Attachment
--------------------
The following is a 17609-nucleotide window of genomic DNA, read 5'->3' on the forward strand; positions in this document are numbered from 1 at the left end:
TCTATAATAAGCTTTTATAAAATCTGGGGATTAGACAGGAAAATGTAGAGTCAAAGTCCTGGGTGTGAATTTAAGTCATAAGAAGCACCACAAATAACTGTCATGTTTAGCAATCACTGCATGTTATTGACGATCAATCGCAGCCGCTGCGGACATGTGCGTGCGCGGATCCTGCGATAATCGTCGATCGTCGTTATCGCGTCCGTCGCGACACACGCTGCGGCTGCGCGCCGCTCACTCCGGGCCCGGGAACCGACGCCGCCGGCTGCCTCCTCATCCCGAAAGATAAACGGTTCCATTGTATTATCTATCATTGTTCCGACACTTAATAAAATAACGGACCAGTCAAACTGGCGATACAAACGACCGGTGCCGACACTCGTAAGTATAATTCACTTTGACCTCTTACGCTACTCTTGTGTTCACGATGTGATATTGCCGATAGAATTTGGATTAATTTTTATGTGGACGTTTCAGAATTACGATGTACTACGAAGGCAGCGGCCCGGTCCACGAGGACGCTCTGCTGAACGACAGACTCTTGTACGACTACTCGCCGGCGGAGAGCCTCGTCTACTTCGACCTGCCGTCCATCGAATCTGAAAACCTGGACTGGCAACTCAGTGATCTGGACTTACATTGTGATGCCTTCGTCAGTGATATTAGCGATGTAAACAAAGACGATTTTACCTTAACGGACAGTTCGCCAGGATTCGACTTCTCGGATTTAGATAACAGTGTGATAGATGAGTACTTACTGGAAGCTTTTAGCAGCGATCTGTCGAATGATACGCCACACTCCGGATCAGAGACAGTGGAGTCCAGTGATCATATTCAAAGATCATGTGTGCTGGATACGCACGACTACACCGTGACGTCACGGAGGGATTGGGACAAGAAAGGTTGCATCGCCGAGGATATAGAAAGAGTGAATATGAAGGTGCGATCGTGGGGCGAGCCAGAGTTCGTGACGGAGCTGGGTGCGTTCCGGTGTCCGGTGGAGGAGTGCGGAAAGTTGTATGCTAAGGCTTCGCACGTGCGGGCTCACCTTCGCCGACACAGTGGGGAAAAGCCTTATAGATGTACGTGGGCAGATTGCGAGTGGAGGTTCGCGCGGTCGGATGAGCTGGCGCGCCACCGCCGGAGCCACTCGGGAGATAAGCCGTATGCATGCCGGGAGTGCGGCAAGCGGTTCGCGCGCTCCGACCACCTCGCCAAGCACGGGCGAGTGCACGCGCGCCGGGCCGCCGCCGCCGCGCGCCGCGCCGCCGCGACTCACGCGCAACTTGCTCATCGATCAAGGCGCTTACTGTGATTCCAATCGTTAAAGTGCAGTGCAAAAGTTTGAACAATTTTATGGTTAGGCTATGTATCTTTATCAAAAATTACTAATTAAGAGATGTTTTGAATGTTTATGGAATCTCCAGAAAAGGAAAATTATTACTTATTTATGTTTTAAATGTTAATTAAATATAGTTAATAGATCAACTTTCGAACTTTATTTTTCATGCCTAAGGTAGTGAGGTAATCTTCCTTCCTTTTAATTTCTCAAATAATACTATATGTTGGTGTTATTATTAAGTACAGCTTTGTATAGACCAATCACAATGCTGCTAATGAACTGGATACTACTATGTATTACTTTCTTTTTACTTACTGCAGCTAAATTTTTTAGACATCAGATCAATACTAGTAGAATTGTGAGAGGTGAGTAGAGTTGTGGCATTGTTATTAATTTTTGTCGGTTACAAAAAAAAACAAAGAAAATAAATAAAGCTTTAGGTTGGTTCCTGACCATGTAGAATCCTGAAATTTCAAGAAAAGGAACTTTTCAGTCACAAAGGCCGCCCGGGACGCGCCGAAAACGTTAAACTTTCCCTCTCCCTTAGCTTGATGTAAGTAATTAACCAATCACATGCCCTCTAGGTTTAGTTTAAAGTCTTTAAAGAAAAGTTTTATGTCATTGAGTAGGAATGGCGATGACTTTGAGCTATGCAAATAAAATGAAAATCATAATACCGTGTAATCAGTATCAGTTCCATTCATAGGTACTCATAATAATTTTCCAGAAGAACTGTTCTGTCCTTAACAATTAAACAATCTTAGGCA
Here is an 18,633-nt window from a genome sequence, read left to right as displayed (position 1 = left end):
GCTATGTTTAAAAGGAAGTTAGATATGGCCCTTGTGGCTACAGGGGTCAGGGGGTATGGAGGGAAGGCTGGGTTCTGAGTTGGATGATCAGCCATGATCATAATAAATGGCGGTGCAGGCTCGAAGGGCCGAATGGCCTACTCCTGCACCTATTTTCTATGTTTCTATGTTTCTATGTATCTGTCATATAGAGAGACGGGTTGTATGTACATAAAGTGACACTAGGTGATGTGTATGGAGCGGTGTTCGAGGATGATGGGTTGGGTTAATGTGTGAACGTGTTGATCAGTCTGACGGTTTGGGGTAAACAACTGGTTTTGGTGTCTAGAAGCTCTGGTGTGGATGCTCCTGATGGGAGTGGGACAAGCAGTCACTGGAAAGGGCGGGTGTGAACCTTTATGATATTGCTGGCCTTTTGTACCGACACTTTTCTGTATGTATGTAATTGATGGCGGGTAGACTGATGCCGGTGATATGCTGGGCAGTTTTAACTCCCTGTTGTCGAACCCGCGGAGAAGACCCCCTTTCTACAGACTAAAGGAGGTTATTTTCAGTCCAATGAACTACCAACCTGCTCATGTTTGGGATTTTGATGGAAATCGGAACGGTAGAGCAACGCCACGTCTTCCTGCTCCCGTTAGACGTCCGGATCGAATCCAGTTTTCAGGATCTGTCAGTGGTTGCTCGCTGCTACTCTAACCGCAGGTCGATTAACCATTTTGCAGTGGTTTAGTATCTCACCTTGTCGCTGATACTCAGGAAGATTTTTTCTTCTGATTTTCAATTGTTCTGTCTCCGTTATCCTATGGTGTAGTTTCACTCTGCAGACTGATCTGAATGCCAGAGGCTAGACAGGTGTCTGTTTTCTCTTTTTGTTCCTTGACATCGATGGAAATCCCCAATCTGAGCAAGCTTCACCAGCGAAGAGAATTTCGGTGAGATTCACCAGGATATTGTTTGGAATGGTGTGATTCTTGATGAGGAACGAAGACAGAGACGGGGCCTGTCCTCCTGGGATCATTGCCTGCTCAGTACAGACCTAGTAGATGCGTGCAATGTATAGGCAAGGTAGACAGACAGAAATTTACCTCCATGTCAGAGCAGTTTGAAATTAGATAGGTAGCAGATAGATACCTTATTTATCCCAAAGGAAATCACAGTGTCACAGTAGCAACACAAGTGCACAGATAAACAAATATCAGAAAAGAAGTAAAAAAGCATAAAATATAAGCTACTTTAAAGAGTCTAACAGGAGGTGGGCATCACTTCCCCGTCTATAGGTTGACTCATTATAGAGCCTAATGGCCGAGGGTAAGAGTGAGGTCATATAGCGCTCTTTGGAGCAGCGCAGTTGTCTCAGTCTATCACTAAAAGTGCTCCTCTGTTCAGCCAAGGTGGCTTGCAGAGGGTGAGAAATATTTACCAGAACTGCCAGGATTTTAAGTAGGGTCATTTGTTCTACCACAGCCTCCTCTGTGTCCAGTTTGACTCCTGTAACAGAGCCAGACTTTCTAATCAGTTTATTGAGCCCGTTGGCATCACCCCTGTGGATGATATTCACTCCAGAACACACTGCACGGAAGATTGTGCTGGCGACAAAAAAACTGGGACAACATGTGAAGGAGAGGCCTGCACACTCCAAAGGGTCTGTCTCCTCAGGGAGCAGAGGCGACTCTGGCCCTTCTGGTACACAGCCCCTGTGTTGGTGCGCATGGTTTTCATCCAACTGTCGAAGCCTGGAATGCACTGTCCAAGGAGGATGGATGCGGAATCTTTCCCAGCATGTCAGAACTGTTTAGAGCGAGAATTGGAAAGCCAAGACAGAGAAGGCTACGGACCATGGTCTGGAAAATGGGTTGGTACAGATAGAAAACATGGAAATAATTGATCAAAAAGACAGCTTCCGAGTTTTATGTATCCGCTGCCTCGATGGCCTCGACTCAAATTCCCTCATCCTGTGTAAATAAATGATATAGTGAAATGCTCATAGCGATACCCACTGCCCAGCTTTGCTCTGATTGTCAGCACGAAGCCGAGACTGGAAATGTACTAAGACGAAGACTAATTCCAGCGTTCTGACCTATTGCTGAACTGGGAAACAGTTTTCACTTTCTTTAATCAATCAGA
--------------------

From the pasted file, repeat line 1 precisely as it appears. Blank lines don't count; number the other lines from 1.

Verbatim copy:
The following is a 17609-nucleotide window of genomic DNA, read 5'->3' on the forward strand; positions in this document are numbered from 1 at the left end: